Texas Democratic gubernatorial candidate Wendy Davis burst onto the national political scene last summer after opposing GOP-backed pro-life legislation. One year later, her star power has faded as Washington Democrats concede her race has little hope of succeeding.
According to Politico
, national Democrats have all but written off her chances as her poll numbers
have tanked. The Harvard-educated legislator has been trailing GOP Attorney General Greg Abbott by an average of 12 points in a number of different polls since March.
"We're hopeful in Texas, but we all understand that Democrats haven't won Texas in a long time," Democratic Governors Association Chairman Peter Shumlin said, according to Politico. "We hope this will be our year."
Another national Democrat familiar with the race told Politico, "One, it's Texas. Two, the Davis campaign, coming out of…a big national event, had the strategic imperative to make sure she was defined as something more than an abortion filibuster candidate, and given the early hiccups, I'm not sure they ensured that imperative."
The source added, "And then the third piece of why this is tough is because, Greg Abbott, we agree on nothing, but in terms of being a candidate he's well-funded, he seems to have united a very strong Texas Republican Party. These are all fundamental factors in the race."
Davis, whose campaign stumbled after inconsistencies were revealed
in her biography, has nevertheless been quick to brush off pessimism about her chances.
"I don't spend time thinking about whether someone in Washington, D.C. believes that this is a winnable race – I know it is," she told Politico.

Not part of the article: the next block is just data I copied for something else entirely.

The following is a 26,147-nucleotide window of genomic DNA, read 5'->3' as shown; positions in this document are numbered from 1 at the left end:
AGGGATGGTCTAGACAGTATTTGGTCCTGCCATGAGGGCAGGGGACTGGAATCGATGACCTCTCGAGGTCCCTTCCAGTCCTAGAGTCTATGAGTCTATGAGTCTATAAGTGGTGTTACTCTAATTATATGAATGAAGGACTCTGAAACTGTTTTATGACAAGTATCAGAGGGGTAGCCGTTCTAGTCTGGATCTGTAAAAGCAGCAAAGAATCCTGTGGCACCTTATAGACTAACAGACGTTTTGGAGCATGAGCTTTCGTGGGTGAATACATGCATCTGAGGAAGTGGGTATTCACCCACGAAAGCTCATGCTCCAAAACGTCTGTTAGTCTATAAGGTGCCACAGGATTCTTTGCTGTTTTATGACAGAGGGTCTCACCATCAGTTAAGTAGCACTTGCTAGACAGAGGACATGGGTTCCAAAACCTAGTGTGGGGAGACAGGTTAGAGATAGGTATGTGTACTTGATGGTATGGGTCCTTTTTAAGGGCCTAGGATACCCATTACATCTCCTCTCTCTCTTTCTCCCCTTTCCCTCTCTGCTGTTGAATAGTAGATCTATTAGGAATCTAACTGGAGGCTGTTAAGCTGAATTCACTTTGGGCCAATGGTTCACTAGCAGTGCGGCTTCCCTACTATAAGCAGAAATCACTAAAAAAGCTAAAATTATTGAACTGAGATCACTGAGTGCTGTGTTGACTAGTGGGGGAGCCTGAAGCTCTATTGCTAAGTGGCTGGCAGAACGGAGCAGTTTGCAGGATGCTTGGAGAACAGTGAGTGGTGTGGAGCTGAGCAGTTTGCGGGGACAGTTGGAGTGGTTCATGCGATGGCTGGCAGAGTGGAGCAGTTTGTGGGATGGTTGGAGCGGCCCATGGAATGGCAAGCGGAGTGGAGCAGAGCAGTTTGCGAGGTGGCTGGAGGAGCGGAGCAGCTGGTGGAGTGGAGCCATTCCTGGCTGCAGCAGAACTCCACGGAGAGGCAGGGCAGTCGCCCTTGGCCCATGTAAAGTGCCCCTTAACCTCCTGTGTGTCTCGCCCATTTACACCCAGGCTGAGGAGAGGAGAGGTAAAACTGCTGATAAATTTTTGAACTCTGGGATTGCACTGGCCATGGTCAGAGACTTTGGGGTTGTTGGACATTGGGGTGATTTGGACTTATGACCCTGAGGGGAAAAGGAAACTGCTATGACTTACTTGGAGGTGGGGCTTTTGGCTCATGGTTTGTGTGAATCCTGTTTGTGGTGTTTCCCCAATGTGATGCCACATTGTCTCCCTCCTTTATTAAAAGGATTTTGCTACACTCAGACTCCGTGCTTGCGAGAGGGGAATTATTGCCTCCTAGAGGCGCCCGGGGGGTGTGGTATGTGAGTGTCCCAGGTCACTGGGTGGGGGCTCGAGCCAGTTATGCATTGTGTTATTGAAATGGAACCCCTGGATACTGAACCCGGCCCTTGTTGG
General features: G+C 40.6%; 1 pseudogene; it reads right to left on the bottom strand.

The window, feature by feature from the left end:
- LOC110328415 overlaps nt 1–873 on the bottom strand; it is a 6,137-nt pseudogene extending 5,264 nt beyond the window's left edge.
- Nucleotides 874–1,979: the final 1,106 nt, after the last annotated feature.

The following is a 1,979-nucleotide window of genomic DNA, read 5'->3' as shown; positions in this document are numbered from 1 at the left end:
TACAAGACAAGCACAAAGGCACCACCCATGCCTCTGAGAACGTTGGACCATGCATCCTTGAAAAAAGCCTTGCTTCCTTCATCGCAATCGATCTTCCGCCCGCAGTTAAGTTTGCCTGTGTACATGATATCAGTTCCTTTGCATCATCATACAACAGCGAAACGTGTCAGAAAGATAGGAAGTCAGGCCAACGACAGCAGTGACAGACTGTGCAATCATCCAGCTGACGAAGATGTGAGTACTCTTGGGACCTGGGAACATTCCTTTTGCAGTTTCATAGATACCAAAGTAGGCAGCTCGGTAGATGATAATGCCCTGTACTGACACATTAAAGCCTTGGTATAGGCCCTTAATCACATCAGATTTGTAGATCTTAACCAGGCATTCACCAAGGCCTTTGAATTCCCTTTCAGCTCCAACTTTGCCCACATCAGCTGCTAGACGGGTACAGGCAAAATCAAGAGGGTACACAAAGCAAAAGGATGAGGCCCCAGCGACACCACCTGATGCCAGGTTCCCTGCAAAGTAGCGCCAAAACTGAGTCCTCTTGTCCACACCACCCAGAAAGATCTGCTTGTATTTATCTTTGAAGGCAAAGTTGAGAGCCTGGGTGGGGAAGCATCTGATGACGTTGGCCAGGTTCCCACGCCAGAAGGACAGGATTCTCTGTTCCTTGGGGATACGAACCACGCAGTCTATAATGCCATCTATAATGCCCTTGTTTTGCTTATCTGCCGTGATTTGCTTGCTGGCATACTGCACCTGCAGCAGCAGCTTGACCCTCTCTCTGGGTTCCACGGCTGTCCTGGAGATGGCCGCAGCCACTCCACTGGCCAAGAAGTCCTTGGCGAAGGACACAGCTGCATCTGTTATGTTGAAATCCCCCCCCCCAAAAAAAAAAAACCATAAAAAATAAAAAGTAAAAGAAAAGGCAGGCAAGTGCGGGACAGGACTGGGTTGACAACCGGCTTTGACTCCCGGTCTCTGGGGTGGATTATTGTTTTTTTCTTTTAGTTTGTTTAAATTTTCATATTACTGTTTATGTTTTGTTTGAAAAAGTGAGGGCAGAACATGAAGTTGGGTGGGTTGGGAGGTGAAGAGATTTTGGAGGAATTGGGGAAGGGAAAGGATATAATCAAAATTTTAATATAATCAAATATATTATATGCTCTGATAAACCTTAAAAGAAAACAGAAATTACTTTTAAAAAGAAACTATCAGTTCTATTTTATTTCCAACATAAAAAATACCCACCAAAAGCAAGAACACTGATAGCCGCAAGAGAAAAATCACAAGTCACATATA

"I'm focused on what's going on here on the ground in Texas," she said, adding, "I understand why it's difficult for people who are in D.C. to see and understand what's happening here, but I see and understand it. And I'm motivated by it and encouraged tremendously by it."
A year ago, Davis was flying high after she triumphed in a 13-hour filibuster that temporarily halted new abortion restrictions. National Democrats saw her as their first potential win in their longer term campaign, through the group Battleground Texas, to turn the state blue. For a time, donations for Davis were pouring into her campaign from D.C. to Hollywood.
Davis is also currently at a financial disadvantage. The latest disclosures showed that Abbott had $30 million on hand while Davis had $11 million, Politico reported.
Republicans, who have controlled every statewide office since 1998, have no intention of fumbling.
"It has been 20 years since a Democrat has won a statewide election in Texas, and by God, we're not going to let that record be broken this year," Abbott said to the Texas GOP convention earlier this month, Politico reported.
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